You might find this link helpful. [1] Richard Avery (talk) 15:26, 1 April 2008 (UTC)
Surely, this would be the field of some branch of orthopedics? Richard's answers look as if they should give the pointers you need. I would make the uneducated suggestion that, should this fall outside the scope of your education, someone else ought to study the patient and word their review. (talk) 20:03, 1 April 2008 (UTC)

Changing concept of the child[edit]

I am trying to draw up a time line of how our ideas and how we think about children children has changed over time from the middle ages/medieval times and I need some help! All i know is the generalised perception which has changed from children being objects to now beig the subject of our attention.

If you could help me out that will be great thank you xx —Preceding unsigned comment added by (talk) 09:59, 1 April 2008 (UTC)

I'd like to know when we ever thought of children as mere objects... Dismas|(talk) 10:15, 1 April 2008 (UTC)

In the Medeival times children were viewed as being dispensable, not important etc, can you help me with my question now please? —Preceding unsigned comment added by (talk) 10:34, 1 April 2008 (UTC)

Well, that's not far as I am aware, in agrarian cultures, children are very important, as they will help work the land, and take care of their parents when the parents are too old. That was as true in the middle ages as it is now. For nobility, children were important to carry on the family name - for some people having a child was extremely important, at least a male child! But surely in some places at some times for some people, children were dispensable and unimportant - which is also true today. Since the child death rate was so high, it is sometimes claimed that parents remained detached from their children until it was obvious they would survive, which could take a few years. I'm not sure how accurate that is - the human instinct to care for a child must override that, I would think. Have you looked at this webpage from You should probably also look at the book "Medieval Children" by Nicholas Orme. Adam Bishop (talk) 12:20, 1 April 2008 (UTC)
Thank you, Adam. That was my point. Children have been valuable for all time, as far as I know. Granted, parents may wait till the child is older to really count on it being a productive part of the family/tribe but it was still a blow to the family if they perished. Dismas|(talk) 12:53, 1 April 2008 (UTC)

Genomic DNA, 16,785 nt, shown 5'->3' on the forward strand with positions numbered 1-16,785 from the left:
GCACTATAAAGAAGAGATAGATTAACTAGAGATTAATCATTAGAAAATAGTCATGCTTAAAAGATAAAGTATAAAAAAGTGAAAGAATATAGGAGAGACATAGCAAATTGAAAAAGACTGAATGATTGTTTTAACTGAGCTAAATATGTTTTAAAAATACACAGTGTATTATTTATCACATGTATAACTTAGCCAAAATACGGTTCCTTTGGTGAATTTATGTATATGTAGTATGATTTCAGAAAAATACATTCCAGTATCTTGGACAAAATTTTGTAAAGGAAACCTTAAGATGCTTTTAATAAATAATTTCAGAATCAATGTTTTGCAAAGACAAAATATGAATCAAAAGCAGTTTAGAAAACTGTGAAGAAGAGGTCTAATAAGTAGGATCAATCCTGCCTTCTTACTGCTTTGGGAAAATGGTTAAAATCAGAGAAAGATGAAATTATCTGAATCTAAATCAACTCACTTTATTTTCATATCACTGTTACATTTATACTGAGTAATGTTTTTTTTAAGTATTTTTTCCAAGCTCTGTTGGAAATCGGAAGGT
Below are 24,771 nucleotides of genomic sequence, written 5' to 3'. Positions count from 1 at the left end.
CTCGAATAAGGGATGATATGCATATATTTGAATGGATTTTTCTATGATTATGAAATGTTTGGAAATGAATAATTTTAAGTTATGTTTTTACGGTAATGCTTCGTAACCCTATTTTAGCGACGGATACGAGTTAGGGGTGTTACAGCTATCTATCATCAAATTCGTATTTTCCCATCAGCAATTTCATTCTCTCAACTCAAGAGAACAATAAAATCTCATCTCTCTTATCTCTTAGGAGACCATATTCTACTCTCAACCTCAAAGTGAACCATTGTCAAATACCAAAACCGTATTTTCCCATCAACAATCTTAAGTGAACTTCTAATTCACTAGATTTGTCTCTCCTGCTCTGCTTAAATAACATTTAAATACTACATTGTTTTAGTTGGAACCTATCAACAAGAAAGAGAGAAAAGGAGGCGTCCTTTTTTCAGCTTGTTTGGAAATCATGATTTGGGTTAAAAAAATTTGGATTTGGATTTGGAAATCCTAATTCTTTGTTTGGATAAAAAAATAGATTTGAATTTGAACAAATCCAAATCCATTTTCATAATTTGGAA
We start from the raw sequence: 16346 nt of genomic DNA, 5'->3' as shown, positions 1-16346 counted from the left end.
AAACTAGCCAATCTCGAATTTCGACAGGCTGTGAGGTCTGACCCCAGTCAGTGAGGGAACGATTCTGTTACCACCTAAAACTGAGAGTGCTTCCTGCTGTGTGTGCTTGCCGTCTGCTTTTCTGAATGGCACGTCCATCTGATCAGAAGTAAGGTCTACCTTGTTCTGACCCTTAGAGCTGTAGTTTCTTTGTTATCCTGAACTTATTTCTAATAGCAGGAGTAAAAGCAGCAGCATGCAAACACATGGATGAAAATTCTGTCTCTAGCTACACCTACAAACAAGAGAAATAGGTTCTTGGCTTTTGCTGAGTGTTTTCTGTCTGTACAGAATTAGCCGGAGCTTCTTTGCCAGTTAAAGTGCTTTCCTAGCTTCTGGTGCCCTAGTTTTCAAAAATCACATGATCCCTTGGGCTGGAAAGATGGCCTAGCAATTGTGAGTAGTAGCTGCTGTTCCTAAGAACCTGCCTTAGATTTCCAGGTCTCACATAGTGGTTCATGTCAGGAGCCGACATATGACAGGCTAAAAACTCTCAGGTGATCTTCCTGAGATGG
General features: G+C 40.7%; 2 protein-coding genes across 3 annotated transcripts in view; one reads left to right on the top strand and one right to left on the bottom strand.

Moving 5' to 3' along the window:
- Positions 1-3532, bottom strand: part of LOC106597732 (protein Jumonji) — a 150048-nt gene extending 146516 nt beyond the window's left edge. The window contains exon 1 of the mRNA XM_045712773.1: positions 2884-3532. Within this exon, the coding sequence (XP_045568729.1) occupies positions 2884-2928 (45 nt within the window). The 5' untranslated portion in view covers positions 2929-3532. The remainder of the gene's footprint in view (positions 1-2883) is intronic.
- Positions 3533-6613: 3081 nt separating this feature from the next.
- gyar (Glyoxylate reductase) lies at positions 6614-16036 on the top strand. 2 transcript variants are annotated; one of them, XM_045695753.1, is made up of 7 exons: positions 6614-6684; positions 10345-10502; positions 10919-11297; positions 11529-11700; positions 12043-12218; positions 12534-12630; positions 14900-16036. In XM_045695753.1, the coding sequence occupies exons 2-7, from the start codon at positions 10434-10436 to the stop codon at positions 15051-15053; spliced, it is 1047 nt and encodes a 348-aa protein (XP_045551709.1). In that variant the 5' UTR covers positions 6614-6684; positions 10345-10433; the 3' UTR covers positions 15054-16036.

I really hope the anon comes back with a source for his second assertion above. That would make interesting reading. --Richardrj talk email 13:47, 1 April 2008 (UTC)

Can i just say having read through this how rude you all are in your replies when someone clearly needs your help —Preceding unsigned comment added by (talk) 13:52, 1 April 2008 (UTC)

We are helping! I even gave you a link and a book. Adam Bishop (talk) 13:55, 1 April 2008 (UTC)
And you can help us by telling us the basis on which you say that children in medieval times were viewed as unimportant. --Richardrj talk email 14:05, 1 April 2008 (UTC)
There is a large and interesting literate on the history of childhood, but unfortunately this area is a rather specialized and not-well-known academic discipline and so Wikipedia offers up nothing on it. Google "history of childhood" and you'll find lots of syllabi for university courses on the subject with lots of possible reading. From what I understand, most of the change is not in the value of children but the expectations of childhood safety, the definitions of "childhood" itself (e.g. what would have one time been legally an adult is still a child today), and the partitioning of other life-stages relative to childhood (e.g. the idea of the category of "adolescence" as a transition period from child to adult). Like much of the history of psychology and history of medicine, a base tenet of this approach is to not assume that the current categories we use for such things have been set in stone (or nature, to be more specific), that they are human constructions that change with culture and context, and that the idea of reading evolutionary history through the lens of modern notions of families and children is rather silly. Anyway, it's not a subject I know a lot about, but it is interesting. --Captain Ref Desk (talk) 14:29, 1 April 2008 (UTC)